“… [W]e resolve to defeat the evils of terrorism and religious persecution so that all people can worship without fear, pray without danger, and live by the faith that flows from their heart.”

It may seem unusual that I’ve spent this much time explaining how the War on Terror is not a War on Islam.  However, in light of the topic I was asked to speak about today – “The Scars of 9/11 on International Relations and Diplomacy” – I wanted to stress the importance of perceptions.  Every day, around the world, not just American diplomats like me, but diplomats of every country strive to overcome perceptions and misperceptions about their home countries’ priorities, objectives, and even our most fundamental national principles.

This has been particularly true in the case of the United States in the almost two decades since 9/11, because although we still stand for those same fundamental principles, there is no question that September 11, 2001, was – as many others have said before me – “the day the world changed.”  And some of how we do things, and how we interact with other nations, has changed with it.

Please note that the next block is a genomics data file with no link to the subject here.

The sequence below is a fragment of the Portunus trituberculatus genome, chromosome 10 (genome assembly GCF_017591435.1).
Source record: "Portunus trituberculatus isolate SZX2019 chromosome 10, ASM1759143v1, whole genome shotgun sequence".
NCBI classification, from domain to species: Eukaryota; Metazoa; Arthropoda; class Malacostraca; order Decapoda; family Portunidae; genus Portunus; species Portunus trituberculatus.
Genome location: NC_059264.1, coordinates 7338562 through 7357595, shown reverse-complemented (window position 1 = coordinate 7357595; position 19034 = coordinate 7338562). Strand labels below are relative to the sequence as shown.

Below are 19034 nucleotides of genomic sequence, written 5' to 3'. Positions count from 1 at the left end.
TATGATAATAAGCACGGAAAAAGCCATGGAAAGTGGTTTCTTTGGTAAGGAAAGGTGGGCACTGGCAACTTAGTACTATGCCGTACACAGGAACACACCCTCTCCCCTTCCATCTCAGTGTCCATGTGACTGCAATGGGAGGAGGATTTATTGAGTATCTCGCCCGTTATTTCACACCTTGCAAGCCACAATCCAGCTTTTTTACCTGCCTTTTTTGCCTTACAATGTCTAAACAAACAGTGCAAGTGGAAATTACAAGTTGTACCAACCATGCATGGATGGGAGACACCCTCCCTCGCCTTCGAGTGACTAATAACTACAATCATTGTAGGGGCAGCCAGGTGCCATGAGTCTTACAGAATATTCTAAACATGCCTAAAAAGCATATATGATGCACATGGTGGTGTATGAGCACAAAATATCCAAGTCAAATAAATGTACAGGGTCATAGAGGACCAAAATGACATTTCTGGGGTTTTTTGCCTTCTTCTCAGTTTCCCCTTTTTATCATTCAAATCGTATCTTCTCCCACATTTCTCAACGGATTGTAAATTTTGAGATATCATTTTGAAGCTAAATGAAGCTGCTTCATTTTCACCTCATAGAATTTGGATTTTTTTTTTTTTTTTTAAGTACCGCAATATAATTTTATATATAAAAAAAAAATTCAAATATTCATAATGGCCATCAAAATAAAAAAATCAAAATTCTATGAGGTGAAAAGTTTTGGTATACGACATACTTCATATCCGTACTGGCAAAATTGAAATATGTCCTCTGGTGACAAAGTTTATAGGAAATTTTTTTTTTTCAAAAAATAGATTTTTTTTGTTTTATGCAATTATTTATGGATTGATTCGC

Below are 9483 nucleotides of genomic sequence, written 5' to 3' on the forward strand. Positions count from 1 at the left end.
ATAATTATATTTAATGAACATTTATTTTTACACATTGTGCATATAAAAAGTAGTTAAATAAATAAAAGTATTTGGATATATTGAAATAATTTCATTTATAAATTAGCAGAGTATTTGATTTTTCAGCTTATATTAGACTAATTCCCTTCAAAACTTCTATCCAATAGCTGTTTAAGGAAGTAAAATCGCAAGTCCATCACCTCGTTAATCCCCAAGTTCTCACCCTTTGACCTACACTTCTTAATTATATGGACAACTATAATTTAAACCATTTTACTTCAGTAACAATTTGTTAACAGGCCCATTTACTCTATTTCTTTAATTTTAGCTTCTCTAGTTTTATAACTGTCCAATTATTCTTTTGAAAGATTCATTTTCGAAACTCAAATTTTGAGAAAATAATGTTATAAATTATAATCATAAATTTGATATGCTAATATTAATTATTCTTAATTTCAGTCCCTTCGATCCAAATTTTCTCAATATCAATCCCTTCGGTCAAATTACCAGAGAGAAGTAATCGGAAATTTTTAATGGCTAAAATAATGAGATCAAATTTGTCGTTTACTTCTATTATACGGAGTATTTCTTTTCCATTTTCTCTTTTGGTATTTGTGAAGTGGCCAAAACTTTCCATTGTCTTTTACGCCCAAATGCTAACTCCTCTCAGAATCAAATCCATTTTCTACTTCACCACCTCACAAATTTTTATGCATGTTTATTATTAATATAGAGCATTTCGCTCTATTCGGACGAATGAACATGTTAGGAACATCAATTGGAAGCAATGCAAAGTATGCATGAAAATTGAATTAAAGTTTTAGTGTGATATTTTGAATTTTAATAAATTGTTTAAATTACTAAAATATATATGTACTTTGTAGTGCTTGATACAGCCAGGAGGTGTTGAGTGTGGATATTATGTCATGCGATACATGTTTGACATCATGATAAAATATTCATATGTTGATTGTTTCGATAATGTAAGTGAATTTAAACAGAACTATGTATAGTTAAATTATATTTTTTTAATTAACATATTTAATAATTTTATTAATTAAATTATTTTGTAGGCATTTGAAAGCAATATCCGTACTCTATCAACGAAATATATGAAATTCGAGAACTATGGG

For instance, our Global Engagement Center (or GEC), which was created in 2016, leads the U.S. government effort to counter propaganda and disinformation from international terrorist organizations and other malign foreign actors.  The GEC plays a key role in our strategy to defeat terrorist organizations and disrupt their ability to recruit new followers.  By working to discredit terrorist ideology among populations susceptible to recruitment, we are preventing terrorist groups from expanding their ranks and thereby countering their ability to carry out attacks.

Internationally, the world has come to recognize that terrorism is in many regards a manifestation of underlying political and socioeconomic issues.  Thus, U.S. foreign policy around the world has been increasingly focused on fostering economic and employment opportunities, good governance, and the respect for human rights… three issue areas that can potentially either drive people into terrorists’ waiting arms or, conversely, solidify their commitment their countries’ long-term peace and stability.